The church as a field vs. the church as a force
Years ago when we lived in California we had a pastor (Butch Pluimer) who taught about the differences between viewing the church as a field (i.e. a mission field, the place where non-believers should be brought to come to Christ) and the church as a force. He felt that so many people viewed the church as a field instead of realizing that they could take the Gospel beyond the walls to become a force to influence our culture.
Pastor Joe Fuiten, our pastor at Cedar Park, taught a message this morning about the influence the church should have in the world today. He made a very compelling argument that we should not be ashamed of the Gospel, nor should we shrink from fighting for the rights of Christians, lest our ability to share the Gospel with others be restricted to the point of being snuffed out. I was really quite inspired by his words.
The rank and file
One of the things I believe must happen, though, for the rank and file in the pews to reach the world in this way is for them to be involved in ministry, of which there are certainly plenty of ways to do so. My thoughts, however, are drawn to one area of ministry – that of music and drama (if you know me, I’m sure you aren’t surprised ). My wife and I have been involved in music and drama ministry for most of our Christian walks, and something we notice is that opportunity breeds improved competence which breeds more opportunity. How are people to get involved in reaching our world through music and drama if they don’t have opportunity, and how are they to improve in their competence if they are not provided the opportunity?
There are some terrific things going on in our church in both these areas. Pastors Peter Blue and Aaron Welk are taking Canvas Ministries all over the world teaching others how to build their worship ministries, and they are involving people – especially young people – in worship ministry right here in Bothell. Pastor Daniel Perrin is bringing extremely talented musicians and drama directors from the professional world as we present professional-quality musicals and is growing the skills of the individuals in the choir. Both of these ministries are extremely important for the local church and for the church at large.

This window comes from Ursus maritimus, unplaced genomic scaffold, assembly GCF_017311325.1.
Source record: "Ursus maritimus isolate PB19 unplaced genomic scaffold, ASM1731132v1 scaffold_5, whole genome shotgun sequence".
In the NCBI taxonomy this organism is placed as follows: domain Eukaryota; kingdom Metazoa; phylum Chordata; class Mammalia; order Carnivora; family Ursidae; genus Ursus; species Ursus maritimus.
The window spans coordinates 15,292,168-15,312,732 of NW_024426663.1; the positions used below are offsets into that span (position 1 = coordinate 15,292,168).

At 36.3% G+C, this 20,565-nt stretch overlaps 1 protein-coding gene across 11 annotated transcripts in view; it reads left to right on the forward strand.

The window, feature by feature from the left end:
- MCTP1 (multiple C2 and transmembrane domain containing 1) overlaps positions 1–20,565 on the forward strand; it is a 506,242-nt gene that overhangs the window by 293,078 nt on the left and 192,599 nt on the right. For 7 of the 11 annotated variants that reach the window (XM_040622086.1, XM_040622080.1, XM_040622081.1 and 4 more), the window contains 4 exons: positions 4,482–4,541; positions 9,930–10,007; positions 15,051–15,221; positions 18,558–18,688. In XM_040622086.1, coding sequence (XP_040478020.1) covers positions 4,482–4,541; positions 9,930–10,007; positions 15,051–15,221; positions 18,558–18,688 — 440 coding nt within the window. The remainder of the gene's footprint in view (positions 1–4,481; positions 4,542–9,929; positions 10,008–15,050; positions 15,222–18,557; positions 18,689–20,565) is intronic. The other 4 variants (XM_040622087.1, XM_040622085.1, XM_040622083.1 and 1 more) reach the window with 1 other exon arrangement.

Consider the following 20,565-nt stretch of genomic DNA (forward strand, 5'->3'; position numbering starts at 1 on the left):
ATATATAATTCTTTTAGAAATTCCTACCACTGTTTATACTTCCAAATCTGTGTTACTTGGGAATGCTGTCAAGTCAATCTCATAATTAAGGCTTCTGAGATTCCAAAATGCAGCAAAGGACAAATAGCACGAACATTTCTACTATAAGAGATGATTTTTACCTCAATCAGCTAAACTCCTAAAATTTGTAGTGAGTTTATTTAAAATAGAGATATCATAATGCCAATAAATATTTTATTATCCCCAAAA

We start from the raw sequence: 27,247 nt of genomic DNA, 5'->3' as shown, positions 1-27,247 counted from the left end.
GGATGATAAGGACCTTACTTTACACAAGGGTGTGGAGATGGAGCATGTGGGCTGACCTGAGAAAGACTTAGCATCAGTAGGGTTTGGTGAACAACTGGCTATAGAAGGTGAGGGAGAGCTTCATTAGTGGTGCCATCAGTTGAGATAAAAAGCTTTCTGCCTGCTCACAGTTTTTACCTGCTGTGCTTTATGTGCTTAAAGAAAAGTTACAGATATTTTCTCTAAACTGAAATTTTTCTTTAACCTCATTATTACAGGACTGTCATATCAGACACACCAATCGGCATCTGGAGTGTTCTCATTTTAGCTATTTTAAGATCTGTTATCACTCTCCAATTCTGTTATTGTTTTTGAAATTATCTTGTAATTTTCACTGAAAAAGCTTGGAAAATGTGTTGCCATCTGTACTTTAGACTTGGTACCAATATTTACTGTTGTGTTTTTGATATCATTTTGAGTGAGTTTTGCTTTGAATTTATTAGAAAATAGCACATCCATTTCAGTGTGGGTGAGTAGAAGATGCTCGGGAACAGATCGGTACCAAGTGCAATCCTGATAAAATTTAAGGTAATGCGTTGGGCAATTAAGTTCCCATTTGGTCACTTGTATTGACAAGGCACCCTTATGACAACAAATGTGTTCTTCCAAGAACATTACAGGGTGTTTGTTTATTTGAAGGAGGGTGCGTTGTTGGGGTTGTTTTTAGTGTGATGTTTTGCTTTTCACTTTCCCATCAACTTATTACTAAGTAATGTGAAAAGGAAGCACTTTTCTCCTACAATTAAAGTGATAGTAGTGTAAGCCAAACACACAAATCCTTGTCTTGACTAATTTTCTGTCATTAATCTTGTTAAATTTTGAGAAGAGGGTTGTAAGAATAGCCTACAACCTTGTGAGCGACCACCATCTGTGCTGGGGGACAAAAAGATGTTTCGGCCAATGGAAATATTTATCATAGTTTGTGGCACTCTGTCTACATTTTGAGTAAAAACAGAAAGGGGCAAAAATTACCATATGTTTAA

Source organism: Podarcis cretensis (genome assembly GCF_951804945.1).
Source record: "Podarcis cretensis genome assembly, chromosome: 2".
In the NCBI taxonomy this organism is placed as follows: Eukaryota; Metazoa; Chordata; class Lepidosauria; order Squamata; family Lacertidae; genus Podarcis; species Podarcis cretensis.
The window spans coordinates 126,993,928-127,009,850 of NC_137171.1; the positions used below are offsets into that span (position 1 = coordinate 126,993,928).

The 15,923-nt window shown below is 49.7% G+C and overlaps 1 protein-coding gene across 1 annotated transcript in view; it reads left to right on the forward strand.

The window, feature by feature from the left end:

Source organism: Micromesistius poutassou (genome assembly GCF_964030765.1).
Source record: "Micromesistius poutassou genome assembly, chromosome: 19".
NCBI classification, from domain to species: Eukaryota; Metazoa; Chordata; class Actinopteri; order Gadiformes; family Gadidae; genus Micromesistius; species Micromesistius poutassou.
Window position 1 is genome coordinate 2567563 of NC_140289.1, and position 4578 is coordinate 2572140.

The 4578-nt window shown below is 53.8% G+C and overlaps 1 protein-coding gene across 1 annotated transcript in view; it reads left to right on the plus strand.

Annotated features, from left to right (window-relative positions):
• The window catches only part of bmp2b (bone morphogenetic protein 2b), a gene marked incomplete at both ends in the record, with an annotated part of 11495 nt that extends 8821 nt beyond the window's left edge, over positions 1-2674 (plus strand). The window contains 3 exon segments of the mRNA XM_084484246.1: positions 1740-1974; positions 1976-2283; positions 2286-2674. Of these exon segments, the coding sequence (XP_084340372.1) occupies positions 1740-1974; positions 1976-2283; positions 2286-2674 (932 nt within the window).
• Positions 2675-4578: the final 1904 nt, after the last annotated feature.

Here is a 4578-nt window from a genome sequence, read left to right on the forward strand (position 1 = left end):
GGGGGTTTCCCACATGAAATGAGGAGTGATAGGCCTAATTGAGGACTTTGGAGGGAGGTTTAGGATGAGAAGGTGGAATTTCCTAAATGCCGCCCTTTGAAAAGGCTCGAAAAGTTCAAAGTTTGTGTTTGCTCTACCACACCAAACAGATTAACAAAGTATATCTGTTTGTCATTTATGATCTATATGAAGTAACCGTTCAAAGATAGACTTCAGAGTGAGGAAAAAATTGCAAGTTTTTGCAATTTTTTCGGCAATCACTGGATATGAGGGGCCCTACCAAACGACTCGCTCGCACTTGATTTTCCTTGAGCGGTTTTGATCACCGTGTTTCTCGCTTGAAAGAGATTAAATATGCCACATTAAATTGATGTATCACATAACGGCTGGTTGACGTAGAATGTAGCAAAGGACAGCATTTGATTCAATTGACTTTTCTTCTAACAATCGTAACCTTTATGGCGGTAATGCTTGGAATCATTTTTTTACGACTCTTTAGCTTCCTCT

What’s missing? Opportunity
However, I believe there is something missing. There are a number of people who want to be involved in these two ministries but for one reason or another can’t, people who have been involved in the past in significant ways but can’t be now. Why is this?
I contend that it is largely due to lack of opportunity.
If there is no opportunity for a musician to be involved in music ministry or an actor to be involved in drama ministry unless he has reached a certain level of competence, how do we expect those with a desire to be involved to do so? Note that I am not advocating allowing just anyone with absolutely no skill to participate in these ways. Certainly there must be a base level of competence. However, I would take a mediocre actor with a willing heart over a great actor without one any day, because the mediocre actor can be trained – maybe not to the same level – and community can be developed through the kind of commitment offered between the church and that actor.
The bottom line
The bottom line point I am trying to make here is that to reach the world we need to raise up people within our congregation, providing the appropriate opportunities and training.
Michelle and I are an example of this. We started in drama and music ministry with the Victor, the annual passion play produced by Cedar Park for 18 years or so (the last year we produced this play was in 2006). Through that ministry we grew in our passion for ministry, for people, and for drama. We founded Catalyst Drama Ministry which grew from a small team performing a series of sketches to presenting missions plays and leading worship not only at Cedar Park but also at churches and prisons across Washington state. We were afforded the opportunity to be involved and then to be trained, which provided us with more opportunity to reach beyond the walls of Cedar Park. But none of it could have happened without the support of the church. It is and always has been an extension of the ministry at Cedar Park.
How do we make that happen again?